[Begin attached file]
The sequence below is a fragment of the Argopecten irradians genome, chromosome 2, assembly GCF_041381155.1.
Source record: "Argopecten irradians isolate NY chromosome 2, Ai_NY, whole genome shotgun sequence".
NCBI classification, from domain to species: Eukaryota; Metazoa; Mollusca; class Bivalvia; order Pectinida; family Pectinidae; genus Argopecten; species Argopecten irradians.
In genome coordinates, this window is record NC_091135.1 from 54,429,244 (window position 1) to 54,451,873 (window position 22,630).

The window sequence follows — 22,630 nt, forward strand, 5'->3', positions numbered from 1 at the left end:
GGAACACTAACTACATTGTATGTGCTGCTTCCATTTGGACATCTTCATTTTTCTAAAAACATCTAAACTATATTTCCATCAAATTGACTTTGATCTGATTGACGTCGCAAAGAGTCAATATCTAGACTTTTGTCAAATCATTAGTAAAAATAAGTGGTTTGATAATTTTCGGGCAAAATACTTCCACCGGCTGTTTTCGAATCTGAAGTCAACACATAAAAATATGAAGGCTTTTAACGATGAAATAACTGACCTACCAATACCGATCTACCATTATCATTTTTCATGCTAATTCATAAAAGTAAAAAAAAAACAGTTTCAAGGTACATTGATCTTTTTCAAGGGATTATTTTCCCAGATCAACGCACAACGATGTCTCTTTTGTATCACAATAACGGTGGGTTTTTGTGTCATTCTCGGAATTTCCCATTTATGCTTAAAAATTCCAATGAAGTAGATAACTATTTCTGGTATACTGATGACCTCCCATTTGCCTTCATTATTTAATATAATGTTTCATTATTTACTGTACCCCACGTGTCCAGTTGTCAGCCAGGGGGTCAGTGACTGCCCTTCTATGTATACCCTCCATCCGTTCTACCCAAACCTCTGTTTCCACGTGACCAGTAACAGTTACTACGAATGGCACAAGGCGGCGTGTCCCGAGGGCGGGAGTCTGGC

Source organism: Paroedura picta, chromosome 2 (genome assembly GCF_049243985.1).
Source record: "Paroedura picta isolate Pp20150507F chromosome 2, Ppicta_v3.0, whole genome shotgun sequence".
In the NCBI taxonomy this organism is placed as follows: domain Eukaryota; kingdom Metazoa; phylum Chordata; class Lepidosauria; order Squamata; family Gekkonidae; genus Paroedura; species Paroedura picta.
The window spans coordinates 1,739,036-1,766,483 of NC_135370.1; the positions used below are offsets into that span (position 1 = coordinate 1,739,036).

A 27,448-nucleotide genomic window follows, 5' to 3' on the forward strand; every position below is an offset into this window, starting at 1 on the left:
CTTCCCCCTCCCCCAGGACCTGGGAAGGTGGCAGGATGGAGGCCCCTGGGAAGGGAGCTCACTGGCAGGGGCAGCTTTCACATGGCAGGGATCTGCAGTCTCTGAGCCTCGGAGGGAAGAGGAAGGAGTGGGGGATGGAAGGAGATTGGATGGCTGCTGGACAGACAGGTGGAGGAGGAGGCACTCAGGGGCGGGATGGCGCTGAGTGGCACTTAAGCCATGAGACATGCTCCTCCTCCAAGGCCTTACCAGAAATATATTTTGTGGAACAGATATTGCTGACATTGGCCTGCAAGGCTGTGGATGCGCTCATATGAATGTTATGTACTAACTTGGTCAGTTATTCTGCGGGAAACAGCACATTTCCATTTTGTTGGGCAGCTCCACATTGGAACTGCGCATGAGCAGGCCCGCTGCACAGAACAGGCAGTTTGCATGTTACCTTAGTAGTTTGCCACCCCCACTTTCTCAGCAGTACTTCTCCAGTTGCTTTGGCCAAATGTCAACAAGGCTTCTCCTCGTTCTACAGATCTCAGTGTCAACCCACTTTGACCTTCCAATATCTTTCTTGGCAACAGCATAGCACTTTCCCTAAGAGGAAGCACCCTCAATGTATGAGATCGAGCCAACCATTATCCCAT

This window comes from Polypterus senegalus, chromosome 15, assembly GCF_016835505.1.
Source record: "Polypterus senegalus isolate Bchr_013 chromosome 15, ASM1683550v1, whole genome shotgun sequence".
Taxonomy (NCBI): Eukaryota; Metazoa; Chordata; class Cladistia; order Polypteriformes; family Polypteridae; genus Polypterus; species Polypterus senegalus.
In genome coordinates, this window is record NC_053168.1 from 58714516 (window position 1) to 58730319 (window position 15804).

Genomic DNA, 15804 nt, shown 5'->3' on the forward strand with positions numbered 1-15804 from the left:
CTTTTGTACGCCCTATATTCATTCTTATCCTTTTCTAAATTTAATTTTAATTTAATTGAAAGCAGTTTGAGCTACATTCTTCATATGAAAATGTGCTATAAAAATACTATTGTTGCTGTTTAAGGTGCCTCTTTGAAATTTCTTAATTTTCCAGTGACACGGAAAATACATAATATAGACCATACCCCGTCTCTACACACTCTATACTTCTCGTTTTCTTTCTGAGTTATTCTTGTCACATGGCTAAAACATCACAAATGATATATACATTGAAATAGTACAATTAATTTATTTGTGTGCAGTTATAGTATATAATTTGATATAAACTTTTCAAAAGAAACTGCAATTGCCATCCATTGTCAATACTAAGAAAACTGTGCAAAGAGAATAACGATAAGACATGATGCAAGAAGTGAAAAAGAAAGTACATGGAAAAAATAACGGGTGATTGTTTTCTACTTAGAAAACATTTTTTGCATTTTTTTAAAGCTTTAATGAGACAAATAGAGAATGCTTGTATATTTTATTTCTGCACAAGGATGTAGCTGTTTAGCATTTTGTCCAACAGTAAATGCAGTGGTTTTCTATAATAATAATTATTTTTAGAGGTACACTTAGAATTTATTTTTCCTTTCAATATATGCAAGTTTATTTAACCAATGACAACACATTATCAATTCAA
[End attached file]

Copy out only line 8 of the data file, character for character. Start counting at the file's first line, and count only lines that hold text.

Source record: "Paroedura picta isolate Pp20150507F chromosome 2, Ppicta_v3.0, whole genome shotgun sequence".